But, this generates too many errors where there are transparent polygons, leaving the alias unchanged (there is also a specific type of AA called Transparency).

In any case, Multistep is currently the most used AA process.

Fast Approximate Anti-Aliasing (FXAA)

This type of ABA, only recently developed, is different than all the others.

Instead of numerous calculations and a greater workload on the graphics card, a simple and very slight blur effect is processed over the whole image.

This smoothes the shape, and gives it more detail. It will improve the appearance of the edges of the polygon.

Morphological Anti-Aliasing (MLAA)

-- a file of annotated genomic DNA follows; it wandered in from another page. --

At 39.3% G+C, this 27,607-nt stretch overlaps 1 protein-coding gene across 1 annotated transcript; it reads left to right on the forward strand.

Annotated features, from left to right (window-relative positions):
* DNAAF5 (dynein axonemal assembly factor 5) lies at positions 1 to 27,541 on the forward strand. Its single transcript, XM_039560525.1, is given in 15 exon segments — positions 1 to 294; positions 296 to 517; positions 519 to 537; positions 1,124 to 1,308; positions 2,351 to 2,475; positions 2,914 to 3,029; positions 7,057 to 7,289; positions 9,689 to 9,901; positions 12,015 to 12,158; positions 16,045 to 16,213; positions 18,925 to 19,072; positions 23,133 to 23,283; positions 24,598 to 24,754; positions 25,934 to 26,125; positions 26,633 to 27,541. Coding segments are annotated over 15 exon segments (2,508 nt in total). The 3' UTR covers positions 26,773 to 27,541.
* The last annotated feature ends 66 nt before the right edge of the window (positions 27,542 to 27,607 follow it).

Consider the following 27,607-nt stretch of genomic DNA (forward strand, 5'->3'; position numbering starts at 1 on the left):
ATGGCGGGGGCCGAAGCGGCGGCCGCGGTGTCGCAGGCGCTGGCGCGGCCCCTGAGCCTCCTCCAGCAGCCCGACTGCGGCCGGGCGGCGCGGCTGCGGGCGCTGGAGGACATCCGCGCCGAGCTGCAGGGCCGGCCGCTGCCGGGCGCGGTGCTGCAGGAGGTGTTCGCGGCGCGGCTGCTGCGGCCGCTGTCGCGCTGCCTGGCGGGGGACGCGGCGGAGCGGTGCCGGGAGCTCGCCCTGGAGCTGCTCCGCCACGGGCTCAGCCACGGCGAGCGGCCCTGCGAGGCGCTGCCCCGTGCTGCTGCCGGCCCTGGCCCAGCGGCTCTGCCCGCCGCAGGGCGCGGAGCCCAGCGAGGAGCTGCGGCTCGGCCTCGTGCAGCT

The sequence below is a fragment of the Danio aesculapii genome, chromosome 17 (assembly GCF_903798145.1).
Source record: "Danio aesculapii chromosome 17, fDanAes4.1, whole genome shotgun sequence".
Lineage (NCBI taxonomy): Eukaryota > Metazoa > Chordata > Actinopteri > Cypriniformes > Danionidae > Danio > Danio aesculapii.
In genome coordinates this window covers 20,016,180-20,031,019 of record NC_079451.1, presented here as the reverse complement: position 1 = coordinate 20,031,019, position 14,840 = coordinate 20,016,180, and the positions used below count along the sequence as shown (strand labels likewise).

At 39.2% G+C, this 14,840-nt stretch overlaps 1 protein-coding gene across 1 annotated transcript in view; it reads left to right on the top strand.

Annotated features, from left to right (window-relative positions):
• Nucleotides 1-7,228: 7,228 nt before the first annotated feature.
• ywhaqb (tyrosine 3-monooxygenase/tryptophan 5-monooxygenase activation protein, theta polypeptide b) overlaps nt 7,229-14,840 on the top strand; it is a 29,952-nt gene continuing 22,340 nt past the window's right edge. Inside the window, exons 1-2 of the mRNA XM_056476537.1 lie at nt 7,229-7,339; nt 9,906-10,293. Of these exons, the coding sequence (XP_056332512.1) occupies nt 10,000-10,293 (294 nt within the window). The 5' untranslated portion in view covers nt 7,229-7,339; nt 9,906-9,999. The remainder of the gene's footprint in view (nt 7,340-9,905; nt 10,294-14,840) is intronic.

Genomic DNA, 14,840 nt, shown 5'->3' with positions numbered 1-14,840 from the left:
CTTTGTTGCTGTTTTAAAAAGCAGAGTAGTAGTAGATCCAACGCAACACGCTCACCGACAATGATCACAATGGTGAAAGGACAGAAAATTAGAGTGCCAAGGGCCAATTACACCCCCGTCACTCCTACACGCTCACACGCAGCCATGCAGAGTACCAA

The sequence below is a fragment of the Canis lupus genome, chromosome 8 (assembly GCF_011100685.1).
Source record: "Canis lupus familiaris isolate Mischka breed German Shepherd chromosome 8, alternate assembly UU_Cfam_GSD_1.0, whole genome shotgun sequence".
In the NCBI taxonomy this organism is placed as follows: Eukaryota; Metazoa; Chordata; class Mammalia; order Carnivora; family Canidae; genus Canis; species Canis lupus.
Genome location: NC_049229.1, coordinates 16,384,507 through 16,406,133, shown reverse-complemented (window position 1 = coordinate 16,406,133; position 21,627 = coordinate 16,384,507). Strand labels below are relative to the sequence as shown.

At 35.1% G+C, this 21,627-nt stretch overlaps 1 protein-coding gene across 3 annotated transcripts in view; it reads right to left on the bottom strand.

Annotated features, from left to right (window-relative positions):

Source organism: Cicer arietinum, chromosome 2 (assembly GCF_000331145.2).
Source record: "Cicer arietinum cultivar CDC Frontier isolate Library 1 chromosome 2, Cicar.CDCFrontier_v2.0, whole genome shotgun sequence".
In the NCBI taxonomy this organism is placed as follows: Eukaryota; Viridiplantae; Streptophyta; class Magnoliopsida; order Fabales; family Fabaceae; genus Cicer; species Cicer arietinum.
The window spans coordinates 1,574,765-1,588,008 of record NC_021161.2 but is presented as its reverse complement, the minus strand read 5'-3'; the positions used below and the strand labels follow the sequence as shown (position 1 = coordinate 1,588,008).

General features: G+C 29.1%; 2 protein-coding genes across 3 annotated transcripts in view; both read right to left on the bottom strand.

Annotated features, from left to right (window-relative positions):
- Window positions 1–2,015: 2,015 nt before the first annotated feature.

The algorithm is also similar to multi-sampling. The only difference is that MLAA works according to three main criteria: search for points of discontinuity between pixels in a given image, identification of polygonal patterns, and merging adjacent colors.

The difference is that you have to use an edge detector to identify the edges of the shapes. Then, once these have been detected, you have to find out which ones are polygons and which aren’t. Next, you have to eliminate the jagged edges of the polygons by previously identifying the shapes to which the filter will then be applied.

Subpixel Reconstruction Anti-Aliasing (SRAA)

The SLAA is the answer to the MLAA, and is Nvidia’s version of the AMD’s sub-pixel shading algorithm.

Thanks to the better management of geometric limits independent of the complexity of the image, superior results would be obtained.

Image Scaling

Image scaling means that you can zoom in or out to fit the native resolution of the panel, or you can make images as large or small as you need them to be.